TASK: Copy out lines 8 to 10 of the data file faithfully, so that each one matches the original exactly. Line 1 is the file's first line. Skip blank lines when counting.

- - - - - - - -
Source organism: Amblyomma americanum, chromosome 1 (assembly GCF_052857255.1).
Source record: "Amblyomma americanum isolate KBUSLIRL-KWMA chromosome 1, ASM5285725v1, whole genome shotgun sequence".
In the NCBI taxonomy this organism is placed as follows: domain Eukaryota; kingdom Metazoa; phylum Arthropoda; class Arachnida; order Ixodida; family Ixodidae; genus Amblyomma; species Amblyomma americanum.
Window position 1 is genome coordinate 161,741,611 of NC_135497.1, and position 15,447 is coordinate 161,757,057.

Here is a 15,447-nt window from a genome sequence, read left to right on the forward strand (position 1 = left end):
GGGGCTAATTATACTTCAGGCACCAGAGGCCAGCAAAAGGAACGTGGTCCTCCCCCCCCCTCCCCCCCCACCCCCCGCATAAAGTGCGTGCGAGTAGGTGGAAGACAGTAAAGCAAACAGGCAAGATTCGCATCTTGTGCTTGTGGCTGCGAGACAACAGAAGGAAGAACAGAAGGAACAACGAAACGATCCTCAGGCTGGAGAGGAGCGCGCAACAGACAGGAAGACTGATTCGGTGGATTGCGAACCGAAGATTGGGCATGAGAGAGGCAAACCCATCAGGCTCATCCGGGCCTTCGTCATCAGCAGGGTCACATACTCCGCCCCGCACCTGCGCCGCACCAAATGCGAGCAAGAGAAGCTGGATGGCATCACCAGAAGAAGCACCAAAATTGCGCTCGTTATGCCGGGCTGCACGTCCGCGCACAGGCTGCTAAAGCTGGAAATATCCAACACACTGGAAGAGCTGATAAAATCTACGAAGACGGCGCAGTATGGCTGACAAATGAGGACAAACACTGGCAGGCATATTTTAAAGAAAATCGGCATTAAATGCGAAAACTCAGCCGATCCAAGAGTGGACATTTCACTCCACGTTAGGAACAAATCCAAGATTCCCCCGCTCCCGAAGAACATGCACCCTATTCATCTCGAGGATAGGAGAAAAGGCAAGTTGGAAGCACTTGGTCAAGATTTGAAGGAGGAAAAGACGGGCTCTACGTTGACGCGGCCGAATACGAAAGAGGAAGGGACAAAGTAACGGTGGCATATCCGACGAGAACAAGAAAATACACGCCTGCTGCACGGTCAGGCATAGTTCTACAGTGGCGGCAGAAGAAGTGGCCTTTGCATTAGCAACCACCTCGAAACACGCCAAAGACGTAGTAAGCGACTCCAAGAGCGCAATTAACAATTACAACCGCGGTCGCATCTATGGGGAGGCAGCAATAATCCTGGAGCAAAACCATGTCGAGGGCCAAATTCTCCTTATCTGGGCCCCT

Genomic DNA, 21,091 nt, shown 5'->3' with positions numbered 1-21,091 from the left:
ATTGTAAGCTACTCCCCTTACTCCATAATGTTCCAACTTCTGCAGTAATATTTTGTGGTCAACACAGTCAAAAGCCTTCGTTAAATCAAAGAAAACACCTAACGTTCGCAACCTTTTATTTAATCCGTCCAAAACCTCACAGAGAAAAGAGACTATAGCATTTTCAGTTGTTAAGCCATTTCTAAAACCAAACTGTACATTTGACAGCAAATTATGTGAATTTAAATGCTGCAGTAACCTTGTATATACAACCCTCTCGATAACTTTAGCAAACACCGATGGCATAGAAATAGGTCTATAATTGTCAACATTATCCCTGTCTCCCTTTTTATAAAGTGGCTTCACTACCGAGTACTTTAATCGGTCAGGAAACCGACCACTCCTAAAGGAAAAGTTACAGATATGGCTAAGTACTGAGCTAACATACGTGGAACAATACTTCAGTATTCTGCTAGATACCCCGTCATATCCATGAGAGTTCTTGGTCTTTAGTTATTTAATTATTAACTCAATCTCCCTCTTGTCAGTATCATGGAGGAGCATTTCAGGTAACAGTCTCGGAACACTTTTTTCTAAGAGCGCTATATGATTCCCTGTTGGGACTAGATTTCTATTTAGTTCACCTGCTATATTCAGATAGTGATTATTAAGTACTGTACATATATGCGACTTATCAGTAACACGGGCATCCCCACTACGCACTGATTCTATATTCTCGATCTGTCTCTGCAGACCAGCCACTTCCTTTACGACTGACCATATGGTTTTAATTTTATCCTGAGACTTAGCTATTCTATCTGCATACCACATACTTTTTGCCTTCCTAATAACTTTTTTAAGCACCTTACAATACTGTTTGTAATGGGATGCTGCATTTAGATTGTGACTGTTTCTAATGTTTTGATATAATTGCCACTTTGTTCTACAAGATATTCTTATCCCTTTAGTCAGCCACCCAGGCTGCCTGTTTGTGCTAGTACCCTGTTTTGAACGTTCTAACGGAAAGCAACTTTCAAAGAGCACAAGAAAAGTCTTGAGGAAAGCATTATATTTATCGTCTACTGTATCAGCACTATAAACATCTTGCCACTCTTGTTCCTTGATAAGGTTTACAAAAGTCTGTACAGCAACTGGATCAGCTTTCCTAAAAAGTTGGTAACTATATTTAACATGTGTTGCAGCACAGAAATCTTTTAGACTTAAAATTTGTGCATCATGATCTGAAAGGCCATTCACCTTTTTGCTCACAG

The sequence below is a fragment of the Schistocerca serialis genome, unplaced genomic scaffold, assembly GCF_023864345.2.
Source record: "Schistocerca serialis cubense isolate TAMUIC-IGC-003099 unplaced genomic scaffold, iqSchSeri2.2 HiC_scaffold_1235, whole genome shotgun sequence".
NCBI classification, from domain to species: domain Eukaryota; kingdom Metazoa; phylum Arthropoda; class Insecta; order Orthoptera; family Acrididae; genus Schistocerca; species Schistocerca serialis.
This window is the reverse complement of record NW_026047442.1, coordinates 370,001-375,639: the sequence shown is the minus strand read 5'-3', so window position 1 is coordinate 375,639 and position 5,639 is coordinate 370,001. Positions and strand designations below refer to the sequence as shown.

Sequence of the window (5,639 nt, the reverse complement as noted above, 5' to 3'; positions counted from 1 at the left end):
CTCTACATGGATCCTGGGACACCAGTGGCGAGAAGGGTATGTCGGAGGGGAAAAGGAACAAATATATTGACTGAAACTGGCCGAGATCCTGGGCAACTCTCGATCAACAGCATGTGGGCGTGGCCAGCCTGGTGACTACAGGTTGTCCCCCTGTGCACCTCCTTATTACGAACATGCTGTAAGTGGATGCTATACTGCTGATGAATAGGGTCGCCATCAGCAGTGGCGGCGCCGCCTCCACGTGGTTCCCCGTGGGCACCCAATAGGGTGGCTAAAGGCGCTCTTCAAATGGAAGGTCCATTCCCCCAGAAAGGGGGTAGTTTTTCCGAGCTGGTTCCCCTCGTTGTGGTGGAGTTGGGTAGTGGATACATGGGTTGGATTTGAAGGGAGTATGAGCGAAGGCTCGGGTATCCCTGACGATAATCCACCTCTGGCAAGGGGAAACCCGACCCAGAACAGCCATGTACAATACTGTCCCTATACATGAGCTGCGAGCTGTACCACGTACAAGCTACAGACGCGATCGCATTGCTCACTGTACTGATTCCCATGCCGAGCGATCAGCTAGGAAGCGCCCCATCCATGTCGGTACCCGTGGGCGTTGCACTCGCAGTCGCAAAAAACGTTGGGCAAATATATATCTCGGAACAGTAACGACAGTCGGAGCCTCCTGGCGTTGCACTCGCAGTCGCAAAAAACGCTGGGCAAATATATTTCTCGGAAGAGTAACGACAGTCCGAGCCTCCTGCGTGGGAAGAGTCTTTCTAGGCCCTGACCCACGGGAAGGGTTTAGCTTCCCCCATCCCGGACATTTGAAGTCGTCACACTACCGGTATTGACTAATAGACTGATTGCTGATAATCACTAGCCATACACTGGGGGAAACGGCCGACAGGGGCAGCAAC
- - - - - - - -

ATTGTAAGCTACTCCCCTTACTCCATAATGTTCCAACTTCTGCAGTAATATTTTGTGGTCAACACAGTCAAAAGCCTTCGTTAAATCAAAGAAAACACCTAACGTTCGCAACCTTTTATTTAATCCGTCCAAAACCTCACAGAGAAAAGAGACTATAGCATTTTCAGTTGTTAAGCCATTTCTAAAACCAAACTGTACATTTGACAGCAAATTATGTGAATTTAAATGCTGCAGTAACCTTGTATATACAACCCTCTCGATAACTTTAGCAAACACCGATGGCATAGAAATAGGTCTATAATTGTCAACATTATCCCTGTCTCCCTTTTTATAAAGTGGCTTCACTACCGAGTACTTTAATCGGTCAGGAAACCGACCACTCCTAAAGGAAAAGTTACAGATATGGCTAAGTACTGAGCTAACATACGTGGAACAATACTTCAGTATTCTGCTAGATACCCCGTCATATCCATGAGAGTTCTTGGTCTTTAGTTATTTAATTATTAACTCAATCTCCCTCTTGTCAGTATCATGGAGGAGCATTTCAGGTAACAGTCTCGGAACACTTTTTTCTAAGAGCGCTATATGATTCCCTGTTGGGACTAGATTTCTATTTAGTTCACCTGCTATATTCAGATAGTGATTATTAAGTACTGTACATATATGCGACTTATCAGTAACACGGGCATCCCCACTACGCACTGATTCTATATTCTCGATCTGTCTCTGCAGACCAGCCACTTCCTTTACGACTGACCATATGGTTTTAATTTTATCCTGAGACTTAGCTATTCTATCTGCATACCACATACTTTTTGCCTTCCTAATAACTTTTTTAAGCACCTTACAATACTGTTTGTAATGGGATGCTGCATTTAGATTGTGACTGTTTCTAATGTTTTGATATAATTGCCACTTTGTTCTACAAGATATTCTTATCCCTTTAGTCAGCCACCCAGGCTGCCTGTTTGTGCTAGTACCCTGTTTTGAACGTTCTAACGGAAAGCAACTTTCAAAGAGCACAAGAAAAGTCTTGAGGAAAGCATTATATTTATCGTCTACTGTATCAGCACTATAAACATCTTGCCACTCTTGTTCCTTGATAAGGTTTACAAAAGTCTGTACAGCAACTGGATCAGCTTTCCTAAAAAGTTGGTAACTATATTTAACATGTGTTGCAGCACAGAAATCTTTTAGACTTAAAATTTGTGCATCATGATCTGAAAGGCCATTCACCTTTTTGCTCACAG

The sequence below is a fragment of the Schistocerca serialis genome, unplaced genomic scaffold, assembly GCF_023864345.2.
Source record: "Schistocerca serialis cubense isolate TAMUIC-IGC-003099 unplaced genomic scaffold, iqSchSeri2.2 HiC_scaffold_1235, whole genome shotgun sequence".